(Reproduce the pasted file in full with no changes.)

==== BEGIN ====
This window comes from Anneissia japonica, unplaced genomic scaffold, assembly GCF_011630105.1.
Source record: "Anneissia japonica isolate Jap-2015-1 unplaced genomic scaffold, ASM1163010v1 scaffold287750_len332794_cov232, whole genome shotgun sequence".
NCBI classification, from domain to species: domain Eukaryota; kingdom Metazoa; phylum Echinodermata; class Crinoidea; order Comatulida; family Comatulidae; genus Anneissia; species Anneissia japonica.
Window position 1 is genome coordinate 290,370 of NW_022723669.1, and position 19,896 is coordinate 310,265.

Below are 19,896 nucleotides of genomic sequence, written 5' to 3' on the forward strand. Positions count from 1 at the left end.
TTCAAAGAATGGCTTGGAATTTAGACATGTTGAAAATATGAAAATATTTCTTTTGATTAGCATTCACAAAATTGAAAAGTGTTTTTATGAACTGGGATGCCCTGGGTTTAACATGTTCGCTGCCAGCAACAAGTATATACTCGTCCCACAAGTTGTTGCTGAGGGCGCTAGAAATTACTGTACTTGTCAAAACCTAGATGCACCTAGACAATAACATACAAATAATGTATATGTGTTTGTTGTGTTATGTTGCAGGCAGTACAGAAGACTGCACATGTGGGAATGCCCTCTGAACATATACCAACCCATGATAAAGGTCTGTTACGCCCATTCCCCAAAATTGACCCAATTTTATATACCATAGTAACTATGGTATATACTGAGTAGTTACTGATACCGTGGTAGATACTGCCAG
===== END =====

This window comes from Anneissia japonica, unplaced genomic scaffold, assembly GCF_011630105.1.
Source record: "Anneissia japonica isolate Jap-2015-1 unplaced genomic scaffold, ASM1163010v1 scaffold287750_len332794_cov232, whole genome shotgun sequence".
NCBI classification, from domain to species: domain Eukaryota; kingdom Metazoa; phylum Echinodermata; class Crinoidea; order Comatulida; family Comatulidae; genus Anneissia; species Anneissia japonica.
Window position 1 is genome coordinate 290,370 of NW_022723669.1, and position 19,896 is coordinate 310,265.

Below are 19,896 nucleotides of genomic sequence, written 5' to 3' on the forward strand. Positions count from 1 at the left end.
TTCAAAGAATGGCTTGGAATTTAGACATGTTGAAAATATGAAAATATTTCTTTTGATTAGCATTCACAAAATTGAAAAGTGTTTTTATGAACTGGGATGCCCTGGGTTTAACATGTTCGCTGCCAGCAACAAGTATATACTCGTCCCACAAGTTGTTGCTGAGGGCGCTAGAAATTACTGTACTTGTCAAAACCTAGATGCACCTAGACAATAACATACAAATAATGTATATGTGTTTGTTGTGTTATGTTGCAGGCAGTACAGAAGACTGCACATGTGGGAATGCCCTCTGAACATATACCAACCCATGATAAAGGTCTGTTACGCCCATTCCCCAAAATTGACCCAATTTTATATACCATAGTAACTATGGTATATACTGAGTAGTTACTGATACCGTGGTAGATACTGCCAG